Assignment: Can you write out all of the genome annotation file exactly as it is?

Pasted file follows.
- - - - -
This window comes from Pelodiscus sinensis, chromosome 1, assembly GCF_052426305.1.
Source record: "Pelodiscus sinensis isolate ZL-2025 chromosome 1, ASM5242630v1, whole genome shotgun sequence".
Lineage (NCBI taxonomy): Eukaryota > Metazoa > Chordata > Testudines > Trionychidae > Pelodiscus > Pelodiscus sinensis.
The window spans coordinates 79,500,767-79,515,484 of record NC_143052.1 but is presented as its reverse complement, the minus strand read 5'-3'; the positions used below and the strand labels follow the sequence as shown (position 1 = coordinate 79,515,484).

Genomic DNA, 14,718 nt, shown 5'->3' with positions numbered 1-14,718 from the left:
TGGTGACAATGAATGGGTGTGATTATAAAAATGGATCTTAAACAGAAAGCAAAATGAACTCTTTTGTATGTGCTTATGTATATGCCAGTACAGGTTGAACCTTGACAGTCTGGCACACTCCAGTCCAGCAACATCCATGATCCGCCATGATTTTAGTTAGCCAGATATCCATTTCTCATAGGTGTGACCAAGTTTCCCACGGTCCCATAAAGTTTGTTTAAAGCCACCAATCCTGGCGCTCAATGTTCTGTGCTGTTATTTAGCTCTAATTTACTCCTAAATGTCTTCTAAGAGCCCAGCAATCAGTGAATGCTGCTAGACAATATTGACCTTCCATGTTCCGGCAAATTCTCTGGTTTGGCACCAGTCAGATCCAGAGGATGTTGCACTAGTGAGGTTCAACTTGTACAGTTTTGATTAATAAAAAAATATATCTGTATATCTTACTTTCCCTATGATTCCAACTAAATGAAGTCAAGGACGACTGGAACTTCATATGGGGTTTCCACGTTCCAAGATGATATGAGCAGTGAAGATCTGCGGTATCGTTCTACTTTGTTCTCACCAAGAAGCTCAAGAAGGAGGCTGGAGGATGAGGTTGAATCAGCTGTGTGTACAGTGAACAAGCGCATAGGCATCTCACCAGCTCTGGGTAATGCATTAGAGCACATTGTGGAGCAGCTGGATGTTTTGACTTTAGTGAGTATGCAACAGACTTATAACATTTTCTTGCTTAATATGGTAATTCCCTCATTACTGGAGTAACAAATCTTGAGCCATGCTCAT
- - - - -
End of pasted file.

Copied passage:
This window comes from Pelodiscus sinensis, chromosome 1, assembly GCF_052426305.1.
Source record: "Pelodiscus sinensis isolate ZL-2025 chromosome 1, ASM5242630v1, whole genome shotgun sequence".
Lineage (NCBI taxonomy): Eukaryota > Metazoa > Chordata > Testudines > Trionychidae > Pelodiscus > Pelodiscus sinensis.
The window spans coordinates 79,500,767-79,515,484 of record NC_143052.1 but is presented as its reverse complement, the minus strand read 5'-3'; the positions used below and the strand labels follow the sequence as shown (position 1 = coordinate 79,515,484).

Genomic DNA, 14,718 nt, shown 5'->3' with positions numbered 1-14,718 from the left:
TGGTGACAATGAATGGGTGTGATTATAAAAATGGATCTTAAACAGAAAGCAAAATGAACTCTTTTGTATGTGCTTATGTATATGCCAGTACAGGTTGAACCTTGACAGTCTGGCACACTCCAGTCCAGCAACATCCATGATCCGCCATGATTTTAGTTAGCCAGATATCCATTTCTCATAGGTGTGACCAAGTTTCCCACGGTCCCATAAAGTTTGTTTAAAGCCACCAATCCTGGCGCTCAATGTTCTGTGCTGTTATTTAGCTCTAATTTACTCCTAAATGTCTTCTAAGAGCCCAGCAATCAGTGAATGCTGCTAGACAATATTGACCTTCCATGTTCCGGCAAATTCTCTGGTTTGGCACCAGTCAGATCCAGAGGATGTTGCACTAGTGAGGTTCAACTTGTACAGTTTTGATTAATAAAAAAATATATCTGTATATCTTACTTTCCCTATGATTCCAACTAAATGAAGTCAAGGACGACTGGAACTTCATATGGGGTTTCCACGTTCCAAGATGATATGAGCAGTGAAGATCTGCGGTATCGTTCTACTTTGTTCTCACCAAGAAGCTCAAGAAGGAGGCTGGAGGATGAGGTTGAATCAGCTGTGTGTACAGTGAACAAGCGCATAGGCATCTCACCAGCTCTGGGTAATGCATTAGAGCACATTGTGGAGCAGCTGGATGTTTTGACTTTAGTGAGTATGCAACAGACTTATAACATTTTCTTGCTTAATATGGTAATTCCCTCATTACTGGAGTAACAAATCTTGAGCCATGCTCAT